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Applied Research Topic
Potential Applications ► Trace gas and aerosol emission modeling/tracking
DescriptionThe global oceans, covering over 70% of the Earths surface, emit a suite of trace gases and particles into the atmosphere. These gases and particles play critical roles in the global biogeochemical cycle and also influence various atmospheric processes, including marine aerosol formation/modification, tropospheric photooxidant chemistry, and climate. Therefore, it is important to further understand marine emission processes and address their global impact. The objective of this work is to obtain the source and quantity of marine trace gas and particle emissions via remote sensing, and to investigate their effects on atmospheric ozone, particulates, and cloud condensation nuclei. Ultimately, we want to leverage this knowledge to advance global aerosol modeling and prediction and reduce uncertainty in global climate assessment.
SignificanceThis research will help improve the accuracy of global and regional air quality prediction by evaluating the impact of marine gases on densely populated coastal areas, and also reduce uncertainty in the atmospheric radiation trends being parameterized by global climate models.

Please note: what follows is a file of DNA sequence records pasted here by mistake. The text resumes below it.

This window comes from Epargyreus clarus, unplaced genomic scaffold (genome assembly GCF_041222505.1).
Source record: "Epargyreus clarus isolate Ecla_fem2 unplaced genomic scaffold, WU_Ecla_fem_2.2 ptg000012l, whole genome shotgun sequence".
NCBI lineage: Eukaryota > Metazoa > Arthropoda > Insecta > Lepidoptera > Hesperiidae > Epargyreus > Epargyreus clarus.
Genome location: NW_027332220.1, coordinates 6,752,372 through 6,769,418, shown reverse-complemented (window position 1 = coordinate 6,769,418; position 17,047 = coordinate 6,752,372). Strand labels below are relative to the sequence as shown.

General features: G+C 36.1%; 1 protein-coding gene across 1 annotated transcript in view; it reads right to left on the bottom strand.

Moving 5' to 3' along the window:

Why PACEThe hyperspectral data from PACEs Ocean Color Instrument will be instrumental in identifying phytoplankton communities commonly associated with the emissions of trace gas and aerosols into the atmosphere. Coupled with multi-angular atmospheric retrievals from the accompanying polarimeters, PACE will serve as an ideal earth-observing platform to support this project.
End User(s)National Weather Service; Air quality and climate research community
SAT Partner(s)Pengwang Zhai
Sarwar, G., Gantt, B., Schwede, D., Foley, K., Mathur, R., & Saiz-Lopez, A. (2015) Impact of enhanced ozone deposition and halogen chemistry on tropospheric ozone over the Northern Hemisphere. Environmental science & technology, 49(15), 9203-9211, DOI: https://doi.org/10.1021/acs.est.5b01657.
Gantt, B., Glotfelty, T., Meskhidze, N., & Yang, Z. (2015) Simulating the impacts of marine organic emissions on global atmospheric chemistry and aerosols using an online-coupled meteorology and chemistry model. Atmospheric and Climate Sciences. 5(3), DOI: http://dx.doi.org/10.4236/acs.2015.53020.
Krüger, O., & Graßl, H. (2011) Southern Ocean phytoplankton increases cloud albedo and reduces precipitation. Geophysical Research Letters, 38(8), DOI: https://doi.org/10.1029/2011GL047116.